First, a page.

In a nutshell, it is the writer's calling and responsibility to tell the story in her heart and soul with as much power and authenticity as possible. It is the editor's work to make the story comprehensible, approachable, and free of mistakes for the reader's benefit. At the AWP conference writers talked about writing, read each other's work, signed their work, purchased stacks of print books, and celebrated the successes of their peers and those who publish good writing. Nowhere was there a pitch, a sale, or a push. That may be why AWP is my favorite conference.
So why did I choose this poem, "Vanishing Point" by Billy Collins? First of all because it's an old one - from his first collection of poems "The Apple That Astonished Paris," University of Arkansa Press - that I was lucky enough to find and buy at the conference book fair. Secondly, this poem has a kind of wit and playfulness that bounces the power and creativity of language on its nose like a ball tossed about by a circus seal. It's also true.
What can't one do with language? Not much, when words are harnessed to the imagination.
And so I leave you with this thought: take whatever you are doing and do it with a sense of play. A dot becomes an apple. A laugh becomes a lifetime. It's all in perspective.
April 7, 2015
copper pennies, cattle bones, pavers, wafers, black cloth
The Blanton Museum of Art, University of Texas, Austin
Does a poem enlarge the world,
or only our idea of the world?
- from "Mathematics" by Jane Hirschfield
This image is of a 2013 art installation at The Blanton Museum of Art in Austin, Texas. The installation occupied (at that time) an entire room of its own. A room within a room, in which the art, "How to Build a Cathedral," fills the entirety of the subdued space.
The light is dim, the atmosphere quiet. The visitor is permitted to step inside the installation, which is curtained on four sides by ceiling-to-floor black mesh curtains (filmy and weighty). Inside the mystery of the curtains, one may stand or walk the square perimeter of the installation on an interior border of plain gray pavers. The ceiling within the space is a mammoth "chandelier" of cow bones, suspended in uniform order from the ceiling, and lit from above. The white bones funnel downward to join a thin cord constructed of stacked Eucharist wafers, and downward still into a sculptural sea bed of shiny new pennies.
The space has the sacramental hush and reverence we associate with the interiors of cathedrals and the metaphoric elements with which we erect them: rock, bone and muscle, ritual, money, and death.
Sacrament, mystery, light.
The artist has constructed a place that, improbable as it would seem, is made profound from our intention
to honor the sacred. A space for contemplation constructed of the elemental world. What is sacred is born of the ordinary.
April 1, 2015
Vigeland Sculpture Park, Oslo, Norway
A mouthful of language to swallow:
stretches of beach, sweet clinches,
breaches in walls, pleached branches;
britches hauled over haunches;
hunched leeches, wrenched teachers.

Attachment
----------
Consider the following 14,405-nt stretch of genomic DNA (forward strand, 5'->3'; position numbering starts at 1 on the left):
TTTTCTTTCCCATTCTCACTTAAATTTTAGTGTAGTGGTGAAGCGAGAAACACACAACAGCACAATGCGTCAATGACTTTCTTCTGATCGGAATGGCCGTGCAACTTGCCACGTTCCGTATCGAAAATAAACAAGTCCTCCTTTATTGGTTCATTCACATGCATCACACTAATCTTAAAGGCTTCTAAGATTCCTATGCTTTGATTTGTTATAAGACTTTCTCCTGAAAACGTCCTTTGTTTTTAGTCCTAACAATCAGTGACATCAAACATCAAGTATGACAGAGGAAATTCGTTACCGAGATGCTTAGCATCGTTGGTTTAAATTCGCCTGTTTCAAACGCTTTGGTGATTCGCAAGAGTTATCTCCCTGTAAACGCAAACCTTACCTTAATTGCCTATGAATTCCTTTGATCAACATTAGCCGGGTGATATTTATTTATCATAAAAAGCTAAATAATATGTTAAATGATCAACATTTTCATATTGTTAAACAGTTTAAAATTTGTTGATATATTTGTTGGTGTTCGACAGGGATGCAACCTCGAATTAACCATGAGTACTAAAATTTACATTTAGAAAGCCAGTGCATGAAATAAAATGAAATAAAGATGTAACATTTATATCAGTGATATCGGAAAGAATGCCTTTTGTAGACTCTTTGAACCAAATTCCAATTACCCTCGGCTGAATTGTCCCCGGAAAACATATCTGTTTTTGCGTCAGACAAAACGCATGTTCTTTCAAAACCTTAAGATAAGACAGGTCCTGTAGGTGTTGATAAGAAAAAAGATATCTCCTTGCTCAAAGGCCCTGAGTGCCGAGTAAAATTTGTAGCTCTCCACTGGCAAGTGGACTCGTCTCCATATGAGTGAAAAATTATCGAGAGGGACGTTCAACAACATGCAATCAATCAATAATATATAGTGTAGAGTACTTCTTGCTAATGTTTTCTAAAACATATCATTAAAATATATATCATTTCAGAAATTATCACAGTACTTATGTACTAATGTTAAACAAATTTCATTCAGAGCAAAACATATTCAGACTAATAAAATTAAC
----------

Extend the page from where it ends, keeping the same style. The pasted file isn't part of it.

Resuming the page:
What English can do: ransack
the warmth that chuckles beneath
fuzzed surfaces, sooth velvet
richness, plashy juices.
I beseech you, peach,
clench me into the sweetness
of your reaches.
A few years back I featured this poem, thinking about the ripeness of its imagery, the words and rhythms that play in sound and rhyme and alliteration. What a funny kind of tribute in poetry, to "break the rules" so to speak. To let loose with jubilant, mouthwatering WORDS.
This poem is a delight to read, to speak aloud, to chisel out slim tickles of visual context and meaning. Peaches, a humorous ode to the inside-out of adjectives. And then the poet's own elegant rebuttal. Choices of descriptions that are sensual, true, and robust. Do these words fail or surpass? Surely Davison amuses us with his riddle of the peach, asking "What is?" in syllables that roll around and off the tongue - of the peach, but not the peach. And then, finally, just the peach.
Aren't words grand? As worthy of love as the stories they tell?
I invite you to think about what speaks to you in rhyme or prose, in image or sound, maybe the majesty of nature, a raw and roughhewn power. Is there a particular landscape you cannot get enough of? A melody or instrumental that is a whole world to you when you listen? Give thought to your favorite pleasures and memories and why they remain important and significant to you. Many of them include the building blocks of language. Without words, the more subtle and puzzling elements of life might elude us. In word, music, and imagery, we play with the strange experience life is.
For me, more than the eloquent silences and harmonies of nature, the music lies in language. Stories are organic to life lived and imagined - made of peaches and fires and galaxies, horses pounding through dust over a distant plain. Somewhere, long ago, it was no longer enough to merely watch the prairie lightning, it must be painted on the rocks. Human experience has been described in song, stories of the people's exodus, added to the lore of the Great Hunt. Words...palaces of time.
Celebrate the landscapes you love. The music that lifts your heart. The friendships that gift ordinary life with love and loving. Open your favorite book and delve into starfish, stairways, deserts, balls of lava, poisoned cake, Cossacks and Caribbean nights, the myths of Rome, plots of Shakespeare, three geese crossing a midnight moon... Enjoy a mouthful of experience!
March 26, 2015
You are the bread and the knife,
The crystal goblet and the wine...